In addition, for years German and Greek activists have been travelling back and forth. We are people who want to prevent that German becomes the only language spoken in Europe: Blockupy, Greek Solidarity Committees, crisis migrants, progressive sections of leftist parties, culture and theater people and many others. Perhaps none of your German-speaking partners explained that there are people who have already had the idea that we need a transnational network, even a movement from the bottom. And then I’m not talking about Oskar Lafontaine’s “Plan B for Europe”.
All these initiatives from Germany have been networked beyond its national borders. There are many European-wide forums, in which it is worth participating: Blockupy International, Alternative summits, Beyond Europe, transnational Agora-meetings, antiracist networks, struggles for transnational social strikes, networked eco-social struggles from Nantes via Val de Susa to Chalkidiki. Talk with your comrades in Greece, they know about this because they also belong to these transnational networks. In Frankfurt we were all together on the streets.
We do not always have to start from the beginning. But, we all have to unite for a real movement.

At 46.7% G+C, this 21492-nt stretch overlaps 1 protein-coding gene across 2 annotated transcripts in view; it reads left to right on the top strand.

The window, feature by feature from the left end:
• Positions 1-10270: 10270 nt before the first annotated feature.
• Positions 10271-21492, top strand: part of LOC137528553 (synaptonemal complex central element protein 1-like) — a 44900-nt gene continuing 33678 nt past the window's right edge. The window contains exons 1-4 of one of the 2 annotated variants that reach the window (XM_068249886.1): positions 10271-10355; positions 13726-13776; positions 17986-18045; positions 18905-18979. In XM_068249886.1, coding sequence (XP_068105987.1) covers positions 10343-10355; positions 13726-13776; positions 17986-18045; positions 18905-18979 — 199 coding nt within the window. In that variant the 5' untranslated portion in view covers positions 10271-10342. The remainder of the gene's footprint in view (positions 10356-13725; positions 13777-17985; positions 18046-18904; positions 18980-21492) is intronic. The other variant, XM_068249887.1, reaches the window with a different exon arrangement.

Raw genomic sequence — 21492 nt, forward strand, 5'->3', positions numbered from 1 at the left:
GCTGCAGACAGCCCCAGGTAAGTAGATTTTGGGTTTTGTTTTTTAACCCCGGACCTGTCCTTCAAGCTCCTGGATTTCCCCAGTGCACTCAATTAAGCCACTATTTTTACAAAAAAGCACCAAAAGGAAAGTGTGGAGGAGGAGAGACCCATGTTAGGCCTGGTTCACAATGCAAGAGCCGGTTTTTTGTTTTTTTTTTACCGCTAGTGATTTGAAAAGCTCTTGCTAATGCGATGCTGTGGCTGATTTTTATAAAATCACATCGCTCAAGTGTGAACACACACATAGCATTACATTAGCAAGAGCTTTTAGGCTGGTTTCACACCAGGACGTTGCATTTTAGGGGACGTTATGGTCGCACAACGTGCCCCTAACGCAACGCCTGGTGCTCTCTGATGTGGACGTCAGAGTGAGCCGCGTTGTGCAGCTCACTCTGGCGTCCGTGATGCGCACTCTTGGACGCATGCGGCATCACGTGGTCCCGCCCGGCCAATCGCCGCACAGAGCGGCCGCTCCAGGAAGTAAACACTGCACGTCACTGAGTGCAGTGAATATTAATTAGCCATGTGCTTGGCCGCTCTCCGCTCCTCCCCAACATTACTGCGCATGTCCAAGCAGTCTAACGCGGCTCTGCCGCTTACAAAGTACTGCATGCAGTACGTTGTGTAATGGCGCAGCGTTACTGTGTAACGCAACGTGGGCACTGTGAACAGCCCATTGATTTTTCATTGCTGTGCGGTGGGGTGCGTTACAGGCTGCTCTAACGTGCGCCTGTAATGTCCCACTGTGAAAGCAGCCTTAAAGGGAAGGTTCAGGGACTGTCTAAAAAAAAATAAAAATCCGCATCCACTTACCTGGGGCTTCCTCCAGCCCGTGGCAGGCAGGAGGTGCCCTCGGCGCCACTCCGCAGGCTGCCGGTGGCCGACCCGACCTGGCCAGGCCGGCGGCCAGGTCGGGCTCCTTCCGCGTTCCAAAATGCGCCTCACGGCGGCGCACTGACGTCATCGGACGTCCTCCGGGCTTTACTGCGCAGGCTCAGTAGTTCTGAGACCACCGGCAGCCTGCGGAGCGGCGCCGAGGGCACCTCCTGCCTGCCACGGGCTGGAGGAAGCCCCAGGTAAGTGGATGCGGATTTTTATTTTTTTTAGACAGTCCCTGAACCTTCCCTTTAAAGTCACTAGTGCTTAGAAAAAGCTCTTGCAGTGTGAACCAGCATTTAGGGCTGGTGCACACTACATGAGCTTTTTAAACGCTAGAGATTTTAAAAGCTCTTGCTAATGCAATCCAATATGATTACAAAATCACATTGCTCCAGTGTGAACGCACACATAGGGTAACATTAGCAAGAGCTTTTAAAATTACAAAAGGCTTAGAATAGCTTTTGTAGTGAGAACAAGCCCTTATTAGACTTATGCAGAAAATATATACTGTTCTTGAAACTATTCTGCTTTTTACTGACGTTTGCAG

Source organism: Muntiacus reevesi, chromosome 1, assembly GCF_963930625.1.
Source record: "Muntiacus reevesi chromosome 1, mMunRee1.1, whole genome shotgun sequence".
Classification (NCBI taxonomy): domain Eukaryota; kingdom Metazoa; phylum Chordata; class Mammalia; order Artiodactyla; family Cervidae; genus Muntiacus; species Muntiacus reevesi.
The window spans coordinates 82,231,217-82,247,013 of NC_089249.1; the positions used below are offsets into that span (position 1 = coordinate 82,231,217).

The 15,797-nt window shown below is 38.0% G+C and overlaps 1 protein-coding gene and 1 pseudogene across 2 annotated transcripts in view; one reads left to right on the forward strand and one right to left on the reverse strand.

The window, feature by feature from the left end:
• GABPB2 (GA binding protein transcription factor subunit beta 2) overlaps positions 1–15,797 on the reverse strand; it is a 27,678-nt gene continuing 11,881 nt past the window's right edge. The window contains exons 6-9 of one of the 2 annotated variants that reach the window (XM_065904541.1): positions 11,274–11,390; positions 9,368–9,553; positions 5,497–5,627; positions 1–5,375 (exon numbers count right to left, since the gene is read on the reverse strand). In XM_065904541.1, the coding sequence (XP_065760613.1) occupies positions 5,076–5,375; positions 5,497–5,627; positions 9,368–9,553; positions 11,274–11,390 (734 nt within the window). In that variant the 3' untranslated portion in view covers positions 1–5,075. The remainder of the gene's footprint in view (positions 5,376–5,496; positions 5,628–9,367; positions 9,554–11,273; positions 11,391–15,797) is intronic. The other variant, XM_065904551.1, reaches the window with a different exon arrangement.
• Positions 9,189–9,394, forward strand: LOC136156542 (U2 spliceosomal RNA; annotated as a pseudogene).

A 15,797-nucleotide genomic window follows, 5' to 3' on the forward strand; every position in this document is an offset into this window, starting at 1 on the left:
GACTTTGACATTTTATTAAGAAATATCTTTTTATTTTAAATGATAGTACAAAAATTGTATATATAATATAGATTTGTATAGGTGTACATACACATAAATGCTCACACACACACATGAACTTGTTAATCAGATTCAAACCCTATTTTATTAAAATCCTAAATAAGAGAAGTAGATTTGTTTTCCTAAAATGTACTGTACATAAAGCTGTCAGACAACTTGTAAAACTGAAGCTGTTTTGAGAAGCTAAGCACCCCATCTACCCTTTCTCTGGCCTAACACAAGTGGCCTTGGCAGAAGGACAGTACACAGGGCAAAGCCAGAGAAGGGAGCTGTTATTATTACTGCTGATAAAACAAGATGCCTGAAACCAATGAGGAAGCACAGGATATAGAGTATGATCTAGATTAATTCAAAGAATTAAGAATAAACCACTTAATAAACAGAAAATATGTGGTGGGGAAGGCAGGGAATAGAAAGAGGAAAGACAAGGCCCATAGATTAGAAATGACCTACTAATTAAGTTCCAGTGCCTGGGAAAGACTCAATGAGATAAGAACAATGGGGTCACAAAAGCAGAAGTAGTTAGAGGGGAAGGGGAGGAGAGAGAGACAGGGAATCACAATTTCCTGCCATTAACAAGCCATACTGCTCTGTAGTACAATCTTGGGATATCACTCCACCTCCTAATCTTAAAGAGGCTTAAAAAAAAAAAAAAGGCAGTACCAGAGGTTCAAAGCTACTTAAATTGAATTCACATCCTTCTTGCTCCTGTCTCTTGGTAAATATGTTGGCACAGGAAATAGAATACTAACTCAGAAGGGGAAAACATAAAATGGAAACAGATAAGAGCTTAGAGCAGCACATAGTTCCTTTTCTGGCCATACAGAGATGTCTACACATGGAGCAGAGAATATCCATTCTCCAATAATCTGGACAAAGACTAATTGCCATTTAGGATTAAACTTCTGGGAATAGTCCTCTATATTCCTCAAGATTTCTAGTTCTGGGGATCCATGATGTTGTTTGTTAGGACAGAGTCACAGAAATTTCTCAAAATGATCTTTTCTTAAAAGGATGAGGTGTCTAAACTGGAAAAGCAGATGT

This is why I have four direct requests for you:
Come to the Blockupy meeting which will take place on February 6 and 7, shortly before your visit to Berlin. Or at least contact them in one way or another.
Do not waste your time with irrelevant Plan B conferences. Movements are not made from the top.
Create a small map of social resistance and transnational networks in Europe. Blockupy can certainly help you in this. Believe me, it is worth it!
Talk directly with the people. A lot of them are complaining they could not talk in the Volksbuehne. You especially can influence and open to the public the conferences you are going to support and participate in.
The initiative to create a Pan-European movement to change existing conditions is correct, but existing structures should also be associated with this. Welcome to the Hell of social movements.